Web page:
It's a truisim in fiction publishing (as well as movies) that nobody knows anything about what the next big thing will be. The best we can get is some vague entrail-reading on the part of editors, who see far more hopeful monsters cross the transom (or arrive in their submissions email queue) than you or I can ever expect, and who therefore may have a slightly tighter grasp on the zeitgeist than those of us who form our judgements on the basis of new arrivals in the bookshops—arrivals which were commissioned or bought 2-3 years ago.
But what if we could make testable predictions about trends?
(Hugh Hancock here again. Charlie's still beating the squamous and eldrich tentacles into malleable literary form, so I'm filling in for a few days. He'll be back soon.)
It's a weird time right now.
That's true in general. It's fascinating watching sci-fi authors like Charlie sprinting increasingly fast to keep ahead of the Bear Of Social And Technological Change. But it's specifically true right now for storytellers of all stripes, from comics artists (which category, somewhat to my surprise after two decades of movie-making, now includes me), to writers, to games designers, to filmmakers (also still including me).
Over the last year or so I've been taking a step back from my previous single-minded pursuit of performance capture and Machinima to get a broader understanding of the opportunities for anyone who wants to tell stories right now. Whilst Machinima has been pretty good to me, letting me travel all over the world, giving me the opportunity to pretend to be a Muppet on live CNN, and letting me tell stories ranging in scale from feature films to experimental arthouse shorts, it became clear to me that the landscape was changing pretty fast and I was probably missing out on all sorts of interesting things. So over the last year, I've experimented with comics, game development, prose fiction, a little bit of app development, virtual reality and filmmaking in many and various flavours.
And it's no exaggeration to say that the world of a lot of these artforms has been upended -- or in some cases entirely created -- in the last decade or so. And the next decade's going to make the last one look comparatively stable.
So what media are going to rise? Which are going to fall? Is VR going to look awesome then fail to deliver again?
I've got no certainties, but I do have some hunches and a lot more information than I had a year ago.
Right now, the world of indie feature films is fucked up.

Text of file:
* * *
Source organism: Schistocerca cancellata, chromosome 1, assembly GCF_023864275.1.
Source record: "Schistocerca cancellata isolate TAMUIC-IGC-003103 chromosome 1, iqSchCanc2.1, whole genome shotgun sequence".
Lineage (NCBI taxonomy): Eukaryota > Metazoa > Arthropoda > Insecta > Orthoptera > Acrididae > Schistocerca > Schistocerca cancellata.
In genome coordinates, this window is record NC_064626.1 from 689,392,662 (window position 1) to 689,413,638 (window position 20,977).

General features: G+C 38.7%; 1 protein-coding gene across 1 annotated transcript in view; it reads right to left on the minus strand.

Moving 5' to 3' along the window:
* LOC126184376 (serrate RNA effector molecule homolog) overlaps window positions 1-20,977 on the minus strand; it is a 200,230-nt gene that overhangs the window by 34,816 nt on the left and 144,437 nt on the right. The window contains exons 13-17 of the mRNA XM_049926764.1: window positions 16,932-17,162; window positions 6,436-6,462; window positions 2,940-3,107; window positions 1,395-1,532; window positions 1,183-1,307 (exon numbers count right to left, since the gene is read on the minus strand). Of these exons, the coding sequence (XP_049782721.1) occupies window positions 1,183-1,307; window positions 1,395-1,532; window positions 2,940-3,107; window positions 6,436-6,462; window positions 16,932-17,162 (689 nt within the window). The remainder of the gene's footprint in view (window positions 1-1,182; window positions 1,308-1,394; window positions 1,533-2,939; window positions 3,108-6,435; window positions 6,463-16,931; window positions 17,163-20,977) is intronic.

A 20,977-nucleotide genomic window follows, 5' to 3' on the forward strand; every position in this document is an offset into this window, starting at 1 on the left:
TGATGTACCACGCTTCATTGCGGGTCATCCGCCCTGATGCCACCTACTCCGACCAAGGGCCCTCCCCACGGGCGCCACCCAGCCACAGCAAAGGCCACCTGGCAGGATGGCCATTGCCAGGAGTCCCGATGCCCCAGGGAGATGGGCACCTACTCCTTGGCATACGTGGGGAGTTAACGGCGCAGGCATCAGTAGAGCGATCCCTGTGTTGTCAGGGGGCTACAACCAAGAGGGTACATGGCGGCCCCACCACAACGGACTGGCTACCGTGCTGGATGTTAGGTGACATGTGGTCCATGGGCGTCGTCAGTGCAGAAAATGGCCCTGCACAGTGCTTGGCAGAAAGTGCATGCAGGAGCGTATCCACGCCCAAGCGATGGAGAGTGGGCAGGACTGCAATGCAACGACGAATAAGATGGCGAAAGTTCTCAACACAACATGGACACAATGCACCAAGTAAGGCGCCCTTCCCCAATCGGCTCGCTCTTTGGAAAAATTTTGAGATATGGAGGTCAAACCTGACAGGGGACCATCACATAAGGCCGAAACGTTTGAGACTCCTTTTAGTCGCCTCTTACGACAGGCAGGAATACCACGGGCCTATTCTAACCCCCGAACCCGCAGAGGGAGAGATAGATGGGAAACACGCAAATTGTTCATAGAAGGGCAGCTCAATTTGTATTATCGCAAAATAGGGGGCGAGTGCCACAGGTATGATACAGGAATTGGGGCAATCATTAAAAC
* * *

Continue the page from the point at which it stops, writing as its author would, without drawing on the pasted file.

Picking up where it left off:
(Hi - Hugh Hancock here. Charlie is still grappling with a Laundry Files novel, so I'm helping fill in this week. He'll be back later.)
Just why is Cthulhu so popular?
Sure, H.P. Lovecraft's horrifying vision of an uncaring universe is pretty good stuff. Sure, he was one of the first writers to tie all his creations into a single semi-coherent universe. Sure, he was drawing on and remixing ideas from older writers too, such as Robert Chambers' "King In Yellow".
But there are a lot of great fictional universes out there -- even great horror universes. What is it that makes writers -- including both Our Gracious Host, Charlie, and myself -- gravitate so hard to the big squid?
This is something that I've been thinking a lot about recently, because almost all my artistic output at present has a strong Cthulhu flavour. Notably, even the title of my just-released comic is taken from the Mythos and its forebears: Carcosa, the City By The Lake in which the King In Yellow waits.
So why does the Mythos have such draw? Is it because the Mythos is classic?
Absolutely not. It's because, comparatively speaking, it's modern.
The Cthulhu Mythos is almost 100 years old. And it's the most modern part of our mythology that we're allowed to access.
A product testimonial of sorts:
I've now had my new retina Macbook for about two weeks, and completed my first multi-day trip from home with it. Verdict: it's not perfect but it's a keeper. On the other hand, it raises some disturbing questions about the future ...
I get asked this question a lot, so I'm going to answer it once, definitively, here on the blog: where are the UK audiobooks?
(More specifically: "The Atrocity Archives" and "The Jennifer Morgue" were released as audiobooks in 2013. Why aren't any of my other novels available as audiobooks outside North America?)
I'm going to tackle this in two stages: first with a bit of background, then with an FAQ.